Being an international immigrant (initially a Masters' student), I am currently working full-time with Employer A on my STEM OPT (F-1 student visa) in the US and got selected for the H1B lottery this year (2019). However, USCIS put my H1B application under RFE. Employer A's lawyers submitted all the requested documents and USCIS received them on October 22, 2019 as per their website. I know I can easily switch jobs on my F-1 visa in STEM OPT without much paper work or F-1 visa transfer requests. The following questions are pertaining to me getting an H1B visa, since I am currently working on F-1 visa.
1. However, is it in my best interests to switch to Employer B before hearing back from USCIS about my H1B decision?
2. Can I still ask Employer B to transfer my H1B if and when I get the USCIS decision (say around Jan 2020) and let's say USCIS approves my H1B?
3. Or should I remain employed with Employer A until USCIS approves my H1B?
You are not required to work for the H1b petitioner until and unless the visa is approved.
The above is intended only as general information, and does not constitute legal advice. You must speak with an attorney to discuss your individual case.
It is in your best interest to follow legal advice from the immigration attorney handling H-1B for B. That being said, you don't have to work for B until H-1B is approved. Once H-1B is approved for B, there is nothing else for B to complete the "transfer." But you should notify the school DSO of the change of status. It is probably wise to stay with A until H-1B is approved (to avoid switch back and forth).
DISCLAIMER: The answer provided above is for informational purposes only, should not be relied upon as legal advice, and does not form an attorney-client relationship.
1. Certainly not, since that RFE could ultimately result in a Denial of the I-129/H petition - stay tuned or ask them to "elevate" the petition to Premium Processing Service - that way you will "know" - fast.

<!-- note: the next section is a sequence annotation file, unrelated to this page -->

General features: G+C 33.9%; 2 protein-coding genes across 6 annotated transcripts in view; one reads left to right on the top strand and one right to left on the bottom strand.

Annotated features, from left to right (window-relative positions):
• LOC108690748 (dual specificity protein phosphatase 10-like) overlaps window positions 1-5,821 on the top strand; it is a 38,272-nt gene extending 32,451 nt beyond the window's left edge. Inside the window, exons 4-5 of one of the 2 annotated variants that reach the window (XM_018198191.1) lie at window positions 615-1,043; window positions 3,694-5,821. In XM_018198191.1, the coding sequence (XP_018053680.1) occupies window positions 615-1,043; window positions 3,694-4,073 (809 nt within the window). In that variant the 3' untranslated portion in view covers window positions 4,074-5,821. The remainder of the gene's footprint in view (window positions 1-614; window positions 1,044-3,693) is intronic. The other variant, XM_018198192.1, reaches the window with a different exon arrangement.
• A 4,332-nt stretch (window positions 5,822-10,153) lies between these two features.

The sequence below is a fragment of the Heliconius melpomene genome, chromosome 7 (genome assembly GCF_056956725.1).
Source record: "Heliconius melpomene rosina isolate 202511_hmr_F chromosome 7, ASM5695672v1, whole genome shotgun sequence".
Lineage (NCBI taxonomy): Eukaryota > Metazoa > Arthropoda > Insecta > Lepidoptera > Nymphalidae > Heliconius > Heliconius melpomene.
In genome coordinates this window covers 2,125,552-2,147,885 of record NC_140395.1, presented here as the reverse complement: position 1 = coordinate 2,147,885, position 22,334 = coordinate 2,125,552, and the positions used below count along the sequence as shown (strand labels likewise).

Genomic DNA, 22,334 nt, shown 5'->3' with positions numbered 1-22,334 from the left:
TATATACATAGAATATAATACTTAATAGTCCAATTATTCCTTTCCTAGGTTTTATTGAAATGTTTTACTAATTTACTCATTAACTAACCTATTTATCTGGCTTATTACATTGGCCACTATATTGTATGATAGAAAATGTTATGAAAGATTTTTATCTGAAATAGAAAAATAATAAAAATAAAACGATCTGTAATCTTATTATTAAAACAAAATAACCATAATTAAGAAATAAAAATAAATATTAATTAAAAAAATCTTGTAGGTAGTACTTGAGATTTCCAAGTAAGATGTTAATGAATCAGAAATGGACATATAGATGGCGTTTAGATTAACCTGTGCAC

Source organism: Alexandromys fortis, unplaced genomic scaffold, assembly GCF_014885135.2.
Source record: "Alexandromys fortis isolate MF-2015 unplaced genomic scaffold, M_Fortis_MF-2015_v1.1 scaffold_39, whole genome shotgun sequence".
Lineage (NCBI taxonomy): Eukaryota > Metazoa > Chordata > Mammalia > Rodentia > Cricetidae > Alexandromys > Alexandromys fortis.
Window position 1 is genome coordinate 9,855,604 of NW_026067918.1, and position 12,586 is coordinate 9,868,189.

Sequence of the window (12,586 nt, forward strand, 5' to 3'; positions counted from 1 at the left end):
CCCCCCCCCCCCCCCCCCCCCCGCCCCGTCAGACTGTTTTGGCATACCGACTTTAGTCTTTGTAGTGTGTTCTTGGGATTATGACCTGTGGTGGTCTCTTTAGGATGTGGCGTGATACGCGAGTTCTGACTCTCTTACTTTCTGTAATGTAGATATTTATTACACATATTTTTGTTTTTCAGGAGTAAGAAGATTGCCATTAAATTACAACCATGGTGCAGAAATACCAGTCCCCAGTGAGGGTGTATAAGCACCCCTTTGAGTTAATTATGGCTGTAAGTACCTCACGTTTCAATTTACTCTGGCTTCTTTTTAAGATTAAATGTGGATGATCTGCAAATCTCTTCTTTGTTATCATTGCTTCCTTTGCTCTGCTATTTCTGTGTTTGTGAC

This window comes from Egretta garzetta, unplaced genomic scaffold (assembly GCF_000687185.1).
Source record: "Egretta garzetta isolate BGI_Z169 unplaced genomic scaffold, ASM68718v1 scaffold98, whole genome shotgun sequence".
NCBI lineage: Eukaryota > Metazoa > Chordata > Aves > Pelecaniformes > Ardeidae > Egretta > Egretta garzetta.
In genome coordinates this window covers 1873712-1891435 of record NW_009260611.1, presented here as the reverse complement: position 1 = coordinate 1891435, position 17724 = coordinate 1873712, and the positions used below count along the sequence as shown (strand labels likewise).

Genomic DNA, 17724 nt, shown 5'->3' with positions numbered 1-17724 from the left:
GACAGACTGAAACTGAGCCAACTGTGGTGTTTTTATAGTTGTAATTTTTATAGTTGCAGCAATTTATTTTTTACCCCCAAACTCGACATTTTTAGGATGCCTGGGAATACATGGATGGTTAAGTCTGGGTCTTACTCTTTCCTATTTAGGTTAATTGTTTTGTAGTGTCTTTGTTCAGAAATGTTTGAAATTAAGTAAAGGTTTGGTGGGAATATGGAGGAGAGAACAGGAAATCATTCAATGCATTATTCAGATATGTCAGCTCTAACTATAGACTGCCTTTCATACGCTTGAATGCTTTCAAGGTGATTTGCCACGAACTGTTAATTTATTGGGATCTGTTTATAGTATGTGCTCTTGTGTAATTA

2. Let the I-129/H petition follow its course and be approved first - again, if in a "rush" employer can always request "elevation" to PPS.
3. Most prudent choice as far as you are concerned.
If my answer is the "BEST ANSWER" and/or "HELPFUL" please mark it accordingly. Fluent in 7 languages. Certified Specialist in U.S. Immigration & Nationality Law, The State Bar of California, Board Of Legal Specialization. 26 years of successful immigration law experience. The answer above is only general in nature and cannot be construed as legal advice, given that not enough facts are known. It is your responsibility to retain a lawyer to analyze the facts specific to your particular situation in order to give you specific advice. Specific answers will require cognizance of all pertinent facts about your case. Any answers offered on Avvo are of a general nature only, and are not meant to create an attorney-client relationship.
It is unclear when your OPT expires and your objectives/ career options you are considering.
This response is general in nature and cannot be construed as legal advice, given that not enough facts are known. If you wish to discuss your case further, you may seek an appointment here - www.lawyersharma.com/book-online.
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